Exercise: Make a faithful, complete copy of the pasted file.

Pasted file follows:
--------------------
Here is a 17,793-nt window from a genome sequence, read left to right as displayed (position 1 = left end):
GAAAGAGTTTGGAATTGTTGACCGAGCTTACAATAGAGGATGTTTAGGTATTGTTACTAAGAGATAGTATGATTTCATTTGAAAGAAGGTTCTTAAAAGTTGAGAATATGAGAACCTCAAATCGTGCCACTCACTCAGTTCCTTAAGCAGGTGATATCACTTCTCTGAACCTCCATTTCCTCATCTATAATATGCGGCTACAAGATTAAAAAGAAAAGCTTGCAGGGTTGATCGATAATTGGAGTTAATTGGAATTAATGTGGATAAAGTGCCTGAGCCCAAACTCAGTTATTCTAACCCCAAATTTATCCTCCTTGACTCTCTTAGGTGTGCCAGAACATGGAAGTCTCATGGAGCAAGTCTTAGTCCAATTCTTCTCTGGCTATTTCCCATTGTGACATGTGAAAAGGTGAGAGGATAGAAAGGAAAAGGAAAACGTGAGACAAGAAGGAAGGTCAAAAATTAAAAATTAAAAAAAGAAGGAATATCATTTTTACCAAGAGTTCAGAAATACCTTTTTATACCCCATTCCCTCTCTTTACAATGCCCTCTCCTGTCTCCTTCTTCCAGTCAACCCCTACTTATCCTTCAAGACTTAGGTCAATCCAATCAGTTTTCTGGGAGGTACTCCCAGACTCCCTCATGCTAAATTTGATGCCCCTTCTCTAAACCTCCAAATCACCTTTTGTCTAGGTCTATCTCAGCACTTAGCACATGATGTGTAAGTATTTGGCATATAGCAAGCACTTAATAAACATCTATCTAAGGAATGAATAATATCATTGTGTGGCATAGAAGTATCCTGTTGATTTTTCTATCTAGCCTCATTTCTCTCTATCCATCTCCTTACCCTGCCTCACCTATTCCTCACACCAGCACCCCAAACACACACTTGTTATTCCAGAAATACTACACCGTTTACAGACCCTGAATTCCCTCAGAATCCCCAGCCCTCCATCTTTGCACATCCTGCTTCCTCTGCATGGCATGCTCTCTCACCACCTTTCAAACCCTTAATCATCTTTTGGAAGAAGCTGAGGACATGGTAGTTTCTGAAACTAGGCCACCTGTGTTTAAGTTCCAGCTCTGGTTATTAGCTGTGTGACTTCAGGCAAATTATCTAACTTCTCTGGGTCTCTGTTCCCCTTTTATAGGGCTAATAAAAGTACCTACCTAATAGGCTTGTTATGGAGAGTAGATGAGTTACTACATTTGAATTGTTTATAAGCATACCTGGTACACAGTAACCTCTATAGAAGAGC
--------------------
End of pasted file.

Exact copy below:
Here is a 17,793-nt window from a genome sequence, read left to right as displayed (position 1 = left end):
GAAAGAGTTTGGAATTGTTGACCGAGCTTACAATAGAGGATGTTTAGGTATTGTTACTAAGAGATAGTATGATTTCATTTGAAAGAAGGTTCTTAAAAGTTGAGAATATGAGAACCTCAAATCGTGCCACTCACTCAGTTCCTTAAGCAGGTGATATCACTTCTCTGAACCTCCATTTCCTCATCTATAATATGCGGCTACAAGATTAAAAAGAAAAGCTTGCAGGGTTGATCGATAATTGGAGTTAATTGGAATTAATGTGGATAAAGTGCCTGAGCCCAAACTCAGTTATTCTAACCCCAAATTTATCCTCCTTGACTCTCTTAGGTGTGCCAGAACATGGAAGTCTCATGGAGCAAGTCTTAGTCCAATTCTTCTCTGGCTATTTCCCATTGTGACATGTGAAAAGGTGAGAGGATAGAAAGGAAAAGGAAAACGTGAGACAAGAAGGAAGGTCAAAAATTAAAAATTAAAAAAAGAAGGAATATCATTTTTACCAAGAGTTCAGAAATACCTTTTTATACCCCATTCCCTCTCTTTACAATGCCCTCTCCTGTCTCCTTCTTCCAGTCAACCCCTACTTATCCTTCAAGACTTAGGTCAATCCAATCAGTTTTCTGGGAGGTACTCCCAGACTCCCTCATGCTAAATTTGATGCCCCTTCTCTAAACCTCCAAATCACCTTTTGTCTAGGTCTATCTCAGCACTTAGCACATGATGTGTAAGTATTTGGCATATAGCAAGCACTTAATAAACATCTATCTAAGGAATGAATAATATCATTGTGTGGCATAGAAGTATCCTGTTGATTTTTCTATCTAGCCTCATTTCTCTCTATCCATCTCCTTACCCTGCCTCACCTATTCCTCACACCAGCACCCCAAACACACACTTGTTATTCCAGAAATACTACACCGTTTACAGACCCTGAATTCCCTCAGAATCCCCAGCCCTCCATCTTTGCACATCCTGCTTCCTCTGCATGGCATGCTCTCTCACCACCTTTCAAACCCTTAATCATCTTTTGGAAGAAGCTGAGGACATGGTAGTTTCTGAAACTAGGCCACCTGTGTTTAAGTTCCAGCTCTGGTTATTAGCTGTGTGACTTCAGGCAAATTATCTAACTTCTCTGGGTCTCTGTTCCCCTTTTATAGGGCTAATAAAAGTACCTACCTAATAGGCTTGTTATGGAGAGTAGATGAGTTACTACATTTGAATTGTTTATAAGCATACCTGGTACACAGTAACCTCTATAGAAGAGC